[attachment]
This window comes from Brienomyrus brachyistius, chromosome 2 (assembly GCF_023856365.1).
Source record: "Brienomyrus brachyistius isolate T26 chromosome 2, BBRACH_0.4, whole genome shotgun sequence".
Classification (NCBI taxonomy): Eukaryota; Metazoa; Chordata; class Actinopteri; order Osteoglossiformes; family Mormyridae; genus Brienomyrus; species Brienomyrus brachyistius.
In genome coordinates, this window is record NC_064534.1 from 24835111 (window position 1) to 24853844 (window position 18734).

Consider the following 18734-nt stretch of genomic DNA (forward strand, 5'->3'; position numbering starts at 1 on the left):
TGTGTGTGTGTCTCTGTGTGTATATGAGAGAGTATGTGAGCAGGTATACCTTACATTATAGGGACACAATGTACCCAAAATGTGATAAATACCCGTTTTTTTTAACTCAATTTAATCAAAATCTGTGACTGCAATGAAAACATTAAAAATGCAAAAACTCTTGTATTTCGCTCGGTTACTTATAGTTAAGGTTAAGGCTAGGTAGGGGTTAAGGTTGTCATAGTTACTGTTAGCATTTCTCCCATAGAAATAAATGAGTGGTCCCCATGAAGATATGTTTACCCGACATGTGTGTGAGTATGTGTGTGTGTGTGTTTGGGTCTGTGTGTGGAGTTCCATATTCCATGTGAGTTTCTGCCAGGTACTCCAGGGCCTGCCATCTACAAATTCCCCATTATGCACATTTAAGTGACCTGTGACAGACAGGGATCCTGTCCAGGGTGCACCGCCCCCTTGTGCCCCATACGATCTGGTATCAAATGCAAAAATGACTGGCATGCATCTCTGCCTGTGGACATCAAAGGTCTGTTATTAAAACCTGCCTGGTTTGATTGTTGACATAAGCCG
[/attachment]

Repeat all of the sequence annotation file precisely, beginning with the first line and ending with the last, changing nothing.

This window comes from Brienomyrus brachyistius, chromosome 2 (assembly GCF_023856365.1).
Source record: "Brienomyrus brachyistius isolate T26 chromosome 2, BBRACH_0.4, whole genome shotgun sequence".
Classification (NCBI taxonomy): Eukaryota; Metazoa; Chordata; class Actinopteri; order Osteoglossiformes; family Mormyridae; genus Brienomyrus; species Brienomyrus brachyistius.
In genome coordinates, this window is record NC_064534.1 from 24835111 (window position 1) to 24853844 (window position 18734).

Consider the following 18734-nt stretch of genomic DNA (forward strand, 5'->3'; position numbering starts at 1 on the left):
TGTGTGTGTGTCTCTGTGTGTATATGAGAGAGTATGTGAGCAGGTATACCTTACATTATAGGGACACAATGTACCCAAAATGTGATAAATACCCGTTTTTTTTAACTCAATTTAATCAAAATCTGTGACTGCAATGAAAACATTAAAAATGCAAAAACTCTTGTATTTCGCTCGGTTACTTATAGTTAAGGTTAAGGCTAGGTAGGGGTTAAGGTTGTCATAGTTACTGTTAGCATTTCTCCCATAGAAATAAATGAGTGGTCCCCATGAAGATATGTTTACCCGACATGTGTGTGAGTATGTGTGTGTGTGTGTTTGGGTCTGTGTGTGGAGTTCCATATTCCATGTGAGTTTCTGCCAGGTACTCCAGGGCCTGCCATCTACAAATTCCCCATTATGCACATTTAAGTGACCTGTGACAGACAGGGATCCTGTCCAGGGTGCACCGCCCCCTTGTGCCCCATACGATCTGGTATCAAATGCAAAAATGACTGGCATGCATCTCTGCCTGTGGACATCAAAGGTCTGTTATTAAAACCTGCCTGGTTTGATTGTTGACATAAGCCG